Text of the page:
In addition many boys normally would be wearing jewellery including not only a wristwatch but also necklaces such as a cross and chain or a St.Christopher medallion.Some masters allowed this but others made them remove them.
In the sixties we did cross-country stripped to the waist and barefoot.We mainly ran through built up areas near to the school and many locals were watching scores of bare-chested youths(some sixth-formers had hairy chests) running through the streets with some shouting comments at the youths
Like Alec our cross country runs were performed barechested. Personally I didn't find running in the rain too bad, it was the snow where I struggled. If we didn't perform to the teacher's expectations we were taken out of a lesson to be given either laps of the field (anything between 10-15 laps being the norm), or a fitness session outdoors. Obviously punishments were done with your vest off and could be quite brutal during a freezing winter.
Like Robin I suffered a similar cross country experience. However we were compulsory shirtless (year round in Scotland). I can still remember the cold getting right into my bones. Running shirtless in hailstones and almost gale force wind was sheer torture and extremely cruel. Sleet or heavy rain and driving wind was much worse than falling snow. Although I don't recall running in heavy falling snow. Snow, ice and wet grass soaked through the thin plimsolls as soon as we left the unheated changing rooms. (I recall boys getting chilblains frequently) This had the effect of making our feet begin to freeze while the cold wind lashed bare legs and torsos. We wore no underwear and the thin shorts offered little protection. The showers were often freezing (The actual pipes bursting upon thawing)and never trully warm. CP in the form of Slipper weilding P.T. teachers and the daily queue for the Cane outside the Vice Headmaster's door completed a trully horrid experience.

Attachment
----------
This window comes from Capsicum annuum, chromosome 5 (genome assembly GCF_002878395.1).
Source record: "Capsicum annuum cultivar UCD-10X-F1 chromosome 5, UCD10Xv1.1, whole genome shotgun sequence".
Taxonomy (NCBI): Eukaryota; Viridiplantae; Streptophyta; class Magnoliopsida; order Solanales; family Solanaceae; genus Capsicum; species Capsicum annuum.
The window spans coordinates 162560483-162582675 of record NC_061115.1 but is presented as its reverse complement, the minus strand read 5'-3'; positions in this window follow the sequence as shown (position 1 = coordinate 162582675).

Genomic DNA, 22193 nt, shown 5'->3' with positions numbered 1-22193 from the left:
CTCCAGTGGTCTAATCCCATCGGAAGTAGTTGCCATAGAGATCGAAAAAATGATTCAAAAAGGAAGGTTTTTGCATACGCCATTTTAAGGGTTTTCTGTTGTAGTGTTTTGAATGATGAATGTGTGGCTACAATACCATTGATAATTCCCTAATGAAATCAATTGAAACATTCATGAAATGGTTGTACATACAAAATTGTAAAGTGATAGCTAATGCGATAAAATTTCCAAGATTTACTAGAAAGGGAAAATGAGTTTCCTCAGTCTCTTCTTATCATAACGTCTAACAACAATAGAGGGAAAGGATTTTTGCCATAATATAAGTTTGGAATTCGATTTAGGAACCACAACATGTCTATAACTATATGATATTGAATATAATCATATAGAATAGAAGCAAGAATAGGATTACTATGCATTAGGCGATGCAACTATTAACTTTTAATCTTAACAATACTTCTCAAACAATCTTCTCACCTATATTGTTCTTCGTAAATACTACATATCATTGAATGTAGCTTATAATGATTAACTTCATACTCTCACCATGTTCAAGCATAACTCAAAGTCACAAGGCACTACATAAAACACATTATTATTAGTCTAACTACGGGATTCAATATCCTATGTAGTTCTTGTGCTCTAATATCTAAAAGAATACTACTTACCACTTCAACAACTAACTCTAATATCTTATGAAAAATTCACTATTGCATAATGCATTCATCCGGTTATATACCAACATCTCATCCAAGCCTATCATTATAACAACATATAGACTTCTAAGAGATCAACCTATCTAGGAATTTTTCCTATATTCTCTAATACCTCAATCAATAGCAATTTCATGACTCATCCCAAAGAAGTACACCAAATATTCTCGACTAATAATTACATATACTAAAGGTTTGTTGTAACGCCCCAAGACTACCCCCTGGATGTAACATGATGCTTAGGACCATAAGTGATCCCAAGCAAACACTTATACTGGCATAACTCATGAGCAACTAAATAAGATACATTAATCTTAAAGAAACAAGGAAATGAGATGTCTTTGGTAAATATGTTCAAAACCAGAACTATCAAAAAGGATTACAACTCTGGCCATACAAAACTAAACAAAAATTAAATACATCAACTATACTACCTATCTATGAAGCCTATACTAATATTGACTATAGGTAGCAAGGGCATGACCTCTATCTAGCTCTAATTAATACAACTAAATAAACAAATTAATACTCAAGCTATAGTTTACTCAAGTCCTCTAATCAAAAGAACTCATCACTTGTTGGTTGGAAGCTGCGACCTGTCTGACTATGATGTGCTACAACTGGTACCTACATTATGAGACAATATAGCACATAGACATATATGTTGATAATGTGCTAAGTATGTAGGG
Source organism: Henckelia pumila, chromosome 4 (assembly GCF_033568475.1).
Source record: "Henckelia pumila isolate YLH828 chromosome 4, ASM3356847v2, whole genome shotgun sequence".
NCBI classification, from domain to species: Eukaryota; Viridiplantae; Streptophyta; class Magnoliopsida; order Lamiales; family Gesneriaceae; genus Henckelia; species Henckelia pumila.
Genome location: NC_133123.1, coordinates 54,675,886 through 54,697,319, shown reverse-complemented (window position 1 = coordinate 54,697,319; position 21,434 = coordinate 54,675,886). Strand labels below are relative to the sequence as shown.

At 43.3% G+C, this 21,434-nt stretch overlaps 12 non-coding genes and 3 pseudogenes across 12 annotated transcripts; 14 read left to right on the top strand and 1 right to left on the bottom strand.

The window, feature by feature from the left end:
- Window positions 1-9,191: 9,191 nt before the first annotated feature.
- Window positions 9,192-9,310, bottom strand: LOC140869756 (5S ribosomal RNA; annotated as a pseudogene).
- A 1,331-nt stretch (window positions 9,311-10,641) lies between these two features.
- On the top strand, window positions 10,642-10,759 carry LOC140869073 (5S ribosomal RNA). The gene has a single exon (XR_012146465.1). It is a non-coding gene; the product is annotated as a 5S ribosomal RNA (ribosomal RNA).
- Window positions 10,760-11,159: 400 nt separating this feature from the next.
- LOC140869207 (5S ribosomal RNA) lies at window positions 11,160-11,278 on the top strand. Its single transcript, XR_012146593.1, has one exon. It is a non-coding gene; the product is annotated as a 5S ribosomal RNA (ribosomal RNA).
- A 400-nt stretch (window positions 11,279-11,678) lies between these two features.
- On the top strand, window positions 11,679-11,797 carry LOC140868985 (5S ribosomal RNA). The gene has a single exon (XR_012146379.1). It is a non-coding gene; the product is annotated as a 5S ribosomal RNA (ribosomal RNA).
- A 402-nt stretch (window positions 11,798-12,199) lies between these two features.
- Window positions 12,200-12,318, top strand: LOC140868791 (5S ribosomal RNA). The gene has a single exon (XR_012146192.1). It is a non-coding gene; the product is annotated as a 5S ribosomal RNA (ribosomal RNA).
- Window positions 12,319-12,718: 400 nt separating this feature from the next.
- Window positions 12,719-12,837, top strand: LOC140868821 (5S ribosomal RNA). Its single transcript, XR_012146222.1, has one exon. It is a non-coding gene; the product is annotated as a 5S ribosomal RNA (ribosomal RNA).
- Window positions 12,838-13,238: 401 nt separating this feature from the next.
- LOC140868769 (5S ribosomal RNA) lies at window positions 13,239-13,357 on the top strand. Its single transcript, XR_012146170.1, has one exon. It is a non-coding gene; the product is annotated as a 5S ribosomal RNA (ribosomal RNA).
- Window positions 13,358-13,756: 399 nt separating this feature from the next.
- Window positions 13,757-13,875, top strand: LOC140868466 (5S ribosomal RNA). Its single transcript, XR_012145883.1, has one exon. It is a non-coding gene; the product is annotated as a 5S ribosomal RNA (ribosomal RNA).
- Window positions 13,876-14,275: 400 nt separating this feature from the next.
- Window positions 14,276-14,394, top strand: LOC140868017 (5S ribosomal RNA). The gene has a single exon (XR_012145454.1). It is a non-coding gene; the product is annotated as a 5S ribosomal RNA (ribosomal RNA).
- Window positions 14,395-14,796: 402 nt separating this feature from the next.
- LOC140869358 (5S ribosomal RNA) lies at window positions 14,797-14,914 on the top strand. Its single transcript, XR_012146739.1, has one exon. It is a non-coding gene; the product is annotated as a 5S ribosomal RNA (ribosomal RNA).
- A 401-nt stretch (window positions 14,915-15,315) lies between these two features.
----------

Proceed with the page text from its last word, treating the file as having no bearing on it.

Our school cross country course was 4 miles long, and included surfaces of grass and earth, passing through woodlands and open country, and included hills, flat ground and gravel roads. The cross country season was from immediately after the Christmas holidays until February half-term, and included weather conditions of rain, sleet, snow or hail, and a wide range of temperatures.
Cross-country was run in our outdoor PE kit of white shorts and white football shirt.
At the end of the lesson, everyone undressed for a communal shower.
how lucky were they! We were shirtless whatever thet weather